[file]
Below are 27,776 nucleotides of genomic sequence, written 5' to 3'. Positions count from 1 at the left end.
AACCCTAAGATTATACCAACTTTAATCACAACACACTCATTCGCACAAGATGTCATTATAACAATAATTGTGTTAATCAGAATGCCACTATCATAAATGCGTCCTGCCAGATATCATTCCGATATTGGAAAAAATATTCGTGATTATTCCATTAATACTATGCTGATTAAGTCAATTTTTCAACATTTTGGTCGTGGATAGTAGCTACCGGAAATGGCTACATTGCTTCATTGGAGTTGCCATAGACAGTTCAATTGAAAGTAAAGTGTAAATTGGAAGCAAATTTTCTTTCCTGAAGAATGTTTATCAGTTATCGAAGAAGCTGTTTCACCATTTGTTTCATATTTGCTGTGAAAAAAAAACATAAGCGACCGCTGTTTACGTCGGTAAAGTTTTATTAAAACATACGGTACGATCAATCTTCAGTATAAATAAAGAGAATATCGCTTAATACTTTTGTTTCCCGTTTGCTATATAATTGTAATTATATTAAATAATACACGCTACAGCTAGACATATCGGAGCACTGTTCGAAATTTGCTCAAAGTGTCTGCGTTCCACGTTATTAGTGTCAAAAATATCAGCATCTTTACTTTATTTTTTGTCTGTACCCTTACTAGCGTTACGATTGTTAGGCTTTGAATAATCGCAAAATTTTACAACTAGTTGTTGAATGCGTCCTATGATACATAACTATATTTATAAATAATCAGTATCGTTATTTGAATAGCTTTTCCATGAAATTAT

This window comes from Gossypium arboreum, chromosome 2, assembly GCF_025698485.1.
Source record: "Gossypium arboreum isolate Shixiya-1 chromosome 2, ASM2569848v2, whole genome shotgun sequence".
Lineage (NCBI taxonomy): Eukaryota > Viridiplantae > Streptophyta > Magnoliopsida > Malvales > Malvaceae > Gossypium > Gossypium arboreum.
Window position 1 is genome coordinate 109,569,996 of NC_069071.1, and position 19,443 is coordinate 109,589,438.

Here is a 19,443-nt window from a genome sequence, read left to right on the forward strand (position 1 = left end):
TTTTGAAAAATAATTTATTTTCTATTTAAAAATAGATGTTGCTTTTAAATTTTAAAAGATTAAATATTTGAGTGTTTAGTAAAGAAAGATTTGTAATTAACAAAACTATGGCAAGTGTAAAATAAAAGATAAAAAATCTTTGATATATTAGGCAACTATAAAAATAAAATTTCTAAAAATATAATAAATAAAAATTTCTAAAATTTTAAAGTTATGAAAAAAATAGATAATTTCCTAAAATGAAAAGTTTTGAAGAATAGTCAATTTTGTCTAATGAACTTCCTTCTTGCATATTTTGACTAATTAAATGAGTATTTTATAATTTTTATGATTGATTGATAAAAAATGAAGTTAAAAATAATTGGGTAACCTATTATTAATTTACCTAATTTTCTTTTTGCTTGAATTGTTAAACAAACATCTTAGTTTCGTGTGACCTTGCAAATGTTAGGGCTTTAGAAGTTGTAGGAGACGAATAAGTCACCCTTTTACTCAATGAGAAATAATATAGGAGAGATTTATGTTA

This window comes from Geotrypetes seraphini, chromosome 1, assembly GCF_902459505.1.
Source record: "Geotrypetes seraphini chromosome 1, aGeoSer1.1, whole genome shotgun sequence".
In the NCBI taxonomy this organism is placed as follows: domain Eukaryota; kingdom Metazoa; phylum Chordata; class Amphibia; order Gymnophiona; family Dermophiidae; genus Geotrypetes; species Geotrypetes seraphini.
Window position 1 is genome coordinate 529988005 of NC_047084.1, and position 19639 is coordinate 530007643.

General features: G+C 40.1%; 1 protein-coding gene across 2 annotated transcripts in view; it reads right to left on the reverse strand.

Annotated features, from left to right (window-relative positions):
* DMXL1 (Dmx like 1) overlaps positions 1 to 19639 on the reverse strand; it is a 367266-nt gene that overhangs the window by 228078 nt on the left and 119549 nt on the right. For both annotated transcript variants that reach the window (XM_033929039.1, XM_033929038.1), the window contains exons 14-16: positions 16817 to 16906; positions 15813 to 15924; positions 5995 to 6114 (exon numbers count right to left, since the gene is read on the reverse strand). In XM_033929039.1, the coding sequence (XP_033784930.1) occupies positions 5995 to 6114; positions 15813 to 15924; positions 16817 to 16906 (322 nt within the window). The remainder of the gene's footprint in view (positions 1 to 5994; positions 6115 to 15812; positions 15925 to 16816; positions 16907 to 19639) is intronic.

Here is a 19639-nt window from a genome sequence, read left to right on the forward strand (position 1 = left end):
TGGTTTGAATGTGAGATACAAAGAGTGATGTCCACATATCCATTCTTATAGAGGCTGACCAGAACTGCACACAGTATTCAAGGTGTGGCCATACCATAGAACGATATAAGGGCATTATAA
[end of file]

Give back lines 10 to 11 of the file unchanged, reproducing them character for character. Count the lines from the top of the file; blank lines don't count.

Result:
Source record: "Geotrypetes seraphini chromosome 1, aGeoSer1.1, whole genome shotgun sequence".
In the NCBI taxonomy this organism is placed as follows: domain Eukaryota; kingdom Metazoa; phylum Chordata; class Amphibia; order Gymnophiona; family Dermophiidae; genus Geotrypetes; species Geotrypetes seraphini.